The issue of originality, or rather the lack thereof, is nothing new. It’s been a continual issue in many different fields, particularly within the arts. And as an art, Witchcraft is no exception. Across the board, this is a complex issue but within the Craft there are unique factors that need to be taken into consideration if we are to address this issue fairly.
First and foremost, the practice of Witchcraft has been growing exponentially over the centuries. It’s been approximately sixty-six years since the Witchcraft Act of 1735 was repealed and the Witchcraft revival began. In the time that’s elapsed since, the production of Craft resources (i.e. literature, art, magical supplies) has skyrocketed. With this, Witchcraft has become more and more of a commodity, something that can be packaged and sold. There are of course historical implications for this, with different magical practitioners selling their services to their communities (i.e. Cunningfolk). Yet, without some of the restrictions of the past and the increasing popularity of Witchcraft, the market has become oversaturated. The number of shops catering to magical supplies continuously climbs higher and with that the issue of originality becomes more prevalent. These shops (my own included) offer a similar array of products including incense, powders, oils, candles, crystals, and specific ritual items which are typically crafted per one’s tradition.
Which brings us to another point of consideration. Witchcraft is an extremely diverse entity, comprised of many different cultural practices and beliefs. We know that some form of Witchcraft or magical practice exists in just about every culture in the world. Over time, many of these practices have blended and formed whole new strains of Witchcraft. Yet, traditions hold and there are certain aspects that have become commonplace amongst them (i.e. herbal formulas, charms, spells). A great example would be the practice of Hoodoo in which there are many specific formulas that are followed in the creation of ritual items. While we add our own unique personalities to our traditions, they are still old(ish) traditions which many other people practice in similar ways.When you add together these factors (age, popularity, commodification), it becomes apparent just how little there is left in the Craft that hasn’t already been done before. Most of what is currently being produced or already available is rehashing of what has already been done. Most books and articles (including this one) contain thoughts, ideas, and pieces of what has already been written. Most artwork contains elements, icons, designs, and archetypes of pieces already created. And most of the supplies being produced are variations of things that have already been crafted before. While hopefully the creator has imputed their own energy, ideas, feelings, magic, style, etc., sometimes that just isn’t enough. Because when we create, we pull from a collective Witchcraft consciousness and so similarities are bound to occur.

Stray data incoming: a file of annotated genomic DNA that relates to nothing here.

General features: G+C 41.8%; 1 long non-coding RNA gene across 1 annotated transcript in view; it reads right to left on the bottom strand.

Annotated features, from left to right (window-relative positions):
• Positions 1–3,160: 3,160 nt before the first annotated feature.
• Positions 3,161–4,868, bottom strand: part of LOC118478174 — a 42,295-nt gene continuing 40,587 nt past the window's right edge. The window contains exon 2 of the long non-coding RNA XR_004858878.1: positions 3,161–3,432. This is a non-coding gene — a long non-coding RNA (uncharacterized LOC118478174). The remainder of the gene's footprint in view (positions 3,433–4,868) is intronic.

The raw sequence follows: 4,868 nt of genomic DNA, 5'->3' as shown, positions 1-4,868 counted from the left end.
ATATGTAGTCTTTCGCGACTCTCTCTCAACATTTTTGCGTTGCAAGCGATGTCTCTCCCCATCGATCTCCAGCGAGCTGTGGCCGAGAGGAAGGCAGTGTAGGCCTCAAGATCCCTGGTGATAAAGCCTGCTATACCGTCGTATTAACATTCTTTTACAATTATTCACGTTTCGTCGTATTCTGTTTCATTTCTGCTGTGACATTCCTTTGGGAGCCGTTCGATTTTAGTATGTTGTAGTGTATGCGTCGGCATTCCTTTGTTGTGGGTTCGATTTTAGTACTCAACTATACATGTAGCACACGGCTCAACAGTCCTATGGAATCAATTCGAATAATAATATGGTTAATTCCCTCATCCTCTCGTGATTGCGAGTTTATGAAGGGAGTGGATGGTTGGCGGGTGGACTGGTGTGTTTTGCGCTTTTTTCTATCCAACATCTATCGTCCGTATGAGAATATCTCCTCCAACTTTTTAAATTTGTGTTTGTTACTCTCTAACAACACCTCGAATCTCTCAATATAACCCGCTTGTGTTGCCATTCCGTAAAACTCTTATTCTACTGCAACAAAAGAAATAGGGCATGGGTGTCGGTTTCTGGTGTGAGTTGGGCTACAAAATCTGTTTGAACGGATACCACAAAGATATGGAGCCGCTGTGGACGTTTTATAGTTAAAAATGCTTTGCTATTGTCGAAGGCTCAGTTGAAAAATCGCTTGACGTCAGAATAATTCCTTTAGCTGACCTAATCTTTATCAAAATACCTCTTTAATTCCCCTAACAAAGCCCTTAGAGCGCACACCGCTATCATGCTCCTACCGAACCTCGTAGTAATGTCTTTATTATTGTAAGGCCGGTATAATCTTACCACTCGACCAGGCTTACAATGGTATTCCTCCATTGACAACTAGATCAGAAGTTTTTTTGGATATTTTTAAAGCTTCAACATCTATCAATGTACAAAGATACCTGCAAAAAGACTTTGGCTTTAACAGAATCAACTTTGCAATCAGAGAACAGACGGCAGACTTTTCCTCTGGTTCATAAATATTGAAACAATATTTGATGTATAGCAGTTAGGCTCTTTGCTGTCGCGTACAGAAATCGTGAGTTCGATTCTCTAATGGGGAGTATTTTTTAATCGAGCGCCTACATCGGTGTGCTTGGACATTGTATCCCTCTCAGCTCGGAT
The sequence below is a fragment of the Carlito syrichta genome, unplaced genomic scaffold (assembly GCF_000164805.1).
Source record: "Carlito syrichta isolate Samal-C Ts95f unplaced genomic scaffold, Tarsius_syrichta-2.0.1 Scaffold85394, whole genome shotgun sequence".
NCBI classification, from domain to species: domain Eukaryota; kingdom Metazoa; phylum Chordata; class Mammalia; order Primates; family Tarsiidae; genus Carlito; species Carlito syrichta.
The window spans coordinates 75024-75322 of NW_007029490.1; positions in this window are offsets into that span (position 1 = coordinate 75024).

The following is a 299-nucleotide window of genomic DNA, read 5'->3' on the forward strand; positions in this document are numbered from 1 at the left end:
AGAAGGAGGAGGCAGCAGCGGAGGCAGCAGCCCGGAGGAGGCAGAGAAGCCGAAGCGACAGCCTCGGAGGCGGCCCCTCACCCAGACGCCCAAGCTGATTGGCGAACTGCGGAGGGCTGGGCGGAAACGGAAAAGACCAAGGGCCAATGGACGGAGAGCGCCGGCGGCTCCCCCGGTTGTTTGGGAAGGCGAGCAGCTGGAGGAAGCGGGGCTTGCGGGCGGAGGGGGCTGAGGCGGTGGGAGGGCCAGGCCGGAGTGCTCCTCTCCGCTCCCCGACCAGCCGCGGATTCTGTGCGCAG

This is not to say that there are no instances of intellectual and/or creative theft. There certainly are people out there who have unashamedly ripped off the work of other Witches. Nor is this article suggesting that there is anything intrinsically wrong with people (including myself) selling their Witchy wares. What I am saying is that as we continue to turn Witchcraft into a commodity, there are certain issues that are going to need to be addressed. The important thing is that we don’t let our egos get in the way of seeing the bigger picture and considering the complexities surrounding originality in Witchcraft (and the selling of it). Because when we do, we can understand that things are not always so cut and dry.